Divorce: Talking to Your Kids about it
If you are in the process of divorce, or have recently experienced one, your children may not fully comprehend what has happened or you may be unsure of how to comfort them. In her book, Encouragement for Busy Moms: "Honey Hang in There!", author Sandra P. Aldrich provides encouragements for mothers, including a section on how to talk with children about tough issues such as divorce.
Aldrich provides the following guidelines on talking with your children about divorce:
Don't Lie about the Situation
In an effort to protect your children from the truth, don't try to soften the situation by creating explanations such as, "Daddy is on a long trip." According to the author, "Not only are these lies, but they postpone having to tell the truth that…the father has walked out."
Know What Your Child Can Handle
While the author warns against lying to protect your children, she also cautions against revealing too much. Know what your children are capable of understanding and processing for their age and temperament. For example, children do not need to hear about adultery or other serious problems in your marriage. But be willing to listen to your children's questions. It will probably be hard for you to hear them, but responding with, "I don't want to talk about it," will only set up a wall between you and your child.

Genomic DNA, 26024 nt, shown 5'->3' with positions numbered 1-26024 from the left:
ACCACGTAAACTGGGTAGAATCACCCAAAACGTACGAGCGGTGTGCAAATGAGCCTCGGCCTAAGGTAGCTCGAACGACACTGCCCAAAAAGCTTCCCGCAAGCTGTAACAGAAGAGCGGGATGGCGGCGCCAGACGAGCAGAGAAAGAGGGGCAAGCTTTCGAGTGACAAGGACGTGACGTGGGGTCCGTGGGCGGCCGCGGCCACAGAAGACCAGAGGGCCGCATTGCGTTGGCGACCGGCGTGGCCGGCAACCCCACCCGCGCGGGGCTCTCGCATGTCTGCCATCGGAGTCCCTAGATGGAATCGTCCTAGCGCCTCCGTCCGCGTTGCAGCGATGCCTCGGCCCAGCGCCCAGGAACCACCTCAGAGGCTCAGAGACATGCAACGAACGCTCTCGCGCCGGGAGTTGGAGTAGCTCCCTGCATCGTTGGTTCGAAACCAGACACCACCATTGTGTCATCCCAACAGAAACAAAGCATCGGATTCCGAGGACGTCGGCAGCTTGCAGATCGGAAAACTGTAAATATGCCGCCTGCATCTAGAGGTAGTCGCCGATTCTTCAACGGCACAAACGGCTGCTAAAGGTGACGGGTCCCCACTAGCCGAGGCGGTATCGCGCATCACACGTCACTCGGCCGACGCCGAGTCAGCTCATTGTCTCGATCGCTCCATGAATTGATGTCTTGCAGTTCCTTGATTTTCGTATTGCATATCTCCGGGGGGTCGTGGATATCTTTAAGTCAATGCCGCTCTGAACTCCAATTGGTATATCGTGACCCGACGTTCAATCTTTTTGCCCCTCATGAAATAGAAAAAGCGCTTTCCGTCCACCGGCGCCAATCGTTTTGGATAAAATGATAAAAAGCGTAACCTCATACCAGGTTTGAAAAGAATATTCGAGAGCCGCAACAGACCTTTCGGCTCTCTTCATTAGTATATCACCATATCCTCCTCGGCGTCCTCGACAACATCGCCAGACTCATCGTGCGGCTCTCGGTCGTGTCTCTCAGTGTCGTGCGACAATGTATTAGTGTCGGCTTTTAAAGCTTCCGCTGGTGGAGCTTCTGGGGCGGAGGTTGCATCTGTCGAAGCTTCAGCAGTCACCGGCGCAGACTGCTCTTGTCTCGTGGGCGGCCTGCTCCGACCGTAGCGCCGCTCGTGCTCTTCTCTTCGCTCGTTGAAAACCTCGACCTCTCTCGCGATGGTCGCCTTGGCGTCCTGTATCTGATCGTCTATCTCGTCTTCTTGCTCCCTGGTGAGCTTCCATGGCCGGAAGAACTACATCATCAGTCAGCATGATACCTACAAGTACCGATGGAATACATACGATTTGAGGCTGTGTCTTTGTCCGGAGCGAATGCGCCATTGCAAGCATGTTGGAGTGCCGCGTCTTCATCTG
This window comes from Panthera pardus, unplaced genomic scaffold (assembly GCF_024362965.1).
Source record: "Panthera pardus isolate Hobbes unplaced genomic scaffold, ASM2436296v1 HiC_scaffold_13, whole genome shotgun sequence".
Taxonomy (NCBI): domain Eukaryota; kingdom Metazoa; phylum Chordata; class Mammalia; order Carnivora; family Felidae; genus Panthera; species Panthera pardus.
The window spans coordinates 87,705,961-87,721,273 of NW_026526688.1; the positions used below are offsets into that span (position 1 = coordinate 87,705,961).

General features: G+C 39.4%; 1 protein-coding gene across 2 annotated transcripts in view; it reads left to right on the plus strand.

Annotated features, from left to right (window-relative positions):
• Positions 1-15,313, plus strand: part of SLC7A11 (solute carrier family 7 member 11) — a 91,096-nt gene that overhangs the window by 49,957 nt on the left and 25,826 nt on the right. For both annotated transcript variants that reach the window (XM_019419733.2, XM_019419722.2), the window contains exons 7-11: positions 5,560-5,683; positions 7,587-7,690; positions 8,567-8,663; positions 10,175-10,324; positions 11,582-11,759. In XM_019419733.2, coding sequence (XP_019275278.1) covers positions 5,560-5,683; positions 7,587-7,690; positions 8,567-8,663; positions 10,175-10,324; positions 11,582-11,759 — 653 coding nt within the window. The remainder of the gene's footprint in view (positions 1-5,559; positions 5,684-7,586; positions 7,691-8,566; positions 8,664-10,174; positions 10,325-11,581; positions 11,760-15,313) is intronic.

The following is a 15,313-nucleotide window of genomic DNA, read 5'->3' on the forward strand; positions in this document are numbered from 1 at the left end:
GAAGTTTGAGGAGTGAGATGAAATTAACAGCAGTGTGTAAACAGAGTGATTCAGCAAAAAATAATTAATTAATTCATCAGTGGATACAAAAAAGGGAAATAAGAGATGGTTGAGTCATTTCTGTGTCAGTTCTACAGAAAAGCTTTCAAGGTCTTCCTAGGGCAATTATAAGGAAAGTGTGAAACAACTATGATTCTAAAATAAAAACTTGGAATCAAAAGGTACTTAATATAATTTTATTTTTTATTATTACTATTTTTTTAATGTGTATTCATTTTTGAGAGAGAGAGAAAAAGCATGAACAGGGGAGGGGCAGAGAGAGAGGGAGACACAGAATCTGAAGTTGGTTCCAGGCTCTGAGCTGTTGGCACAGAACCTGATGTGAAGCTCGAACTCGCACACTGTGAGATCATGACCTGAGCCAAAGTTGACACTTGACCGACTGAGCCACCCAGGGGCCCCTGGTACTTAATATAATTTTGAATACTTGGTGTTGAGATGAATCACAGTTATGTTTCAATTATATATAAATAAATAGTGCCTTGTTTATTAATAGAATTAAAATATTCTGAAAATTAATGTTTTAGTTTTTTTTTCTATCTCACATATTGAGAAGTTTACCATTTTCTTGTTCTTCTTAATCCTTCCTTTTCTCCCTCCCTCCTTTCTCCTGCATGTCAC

Let Your Children Express Their Feelings
Unfortunately many women who have a difficult time coping with their own feelings of loss will suppress those painful emotions, and as a result encourage the same process in their children as well. Encourage your children to share their feelings and to express their emotions in a healthy way. This will not only help the healing process, but will help develop skills in dealing with stress and trauma in the future. Be sure to affirm your children by letting them express their emotions. Don't belittle them for feelings such as anger or guilt, but let them know their feelings are normal.
Ask Your Children How They Are Doing
Don't assume that because your child isn't crying frequently or asking questions that they are handling things well. You never know what types of self-doubt or worries are going on inside their minds. Be sure to ask your children if they have any questions or want to talk about their feelings.
Prepare for Guilt
Many children take on responsibility for the divorce and may secretly blame themselves. They may think that their father left because of something they did. They may think statements such as, "If only I hadn't been bad, Daddy would not have left," or "Daddy left because he doesn't love me anymore." Even if your child is not voicing these statements out loud, make sure your children know that the situation is not their fault.
Focus on Your Children
Many times a woman's grief over the loss of her marriage causes her to withdraw from others, including her children. But because your children have sustained a great loss, they will need you now more than ever for emotional support and guidance. If needed, seek the help of a friend or professional counselor to work through the grieving process. Call on friends and family to help with practical needs if you find yourself overwhelmed with the daily tasks of a single parent.
In summary, Aldrich encourages moms by saying, "Talking with and listening to children during these times not only acknowledges their grief but also affirms their importance within the family."
This article is based on the book, Encouragement for Busy Moms: "Honey Hang in There!", by Sandra P. Aldrich.
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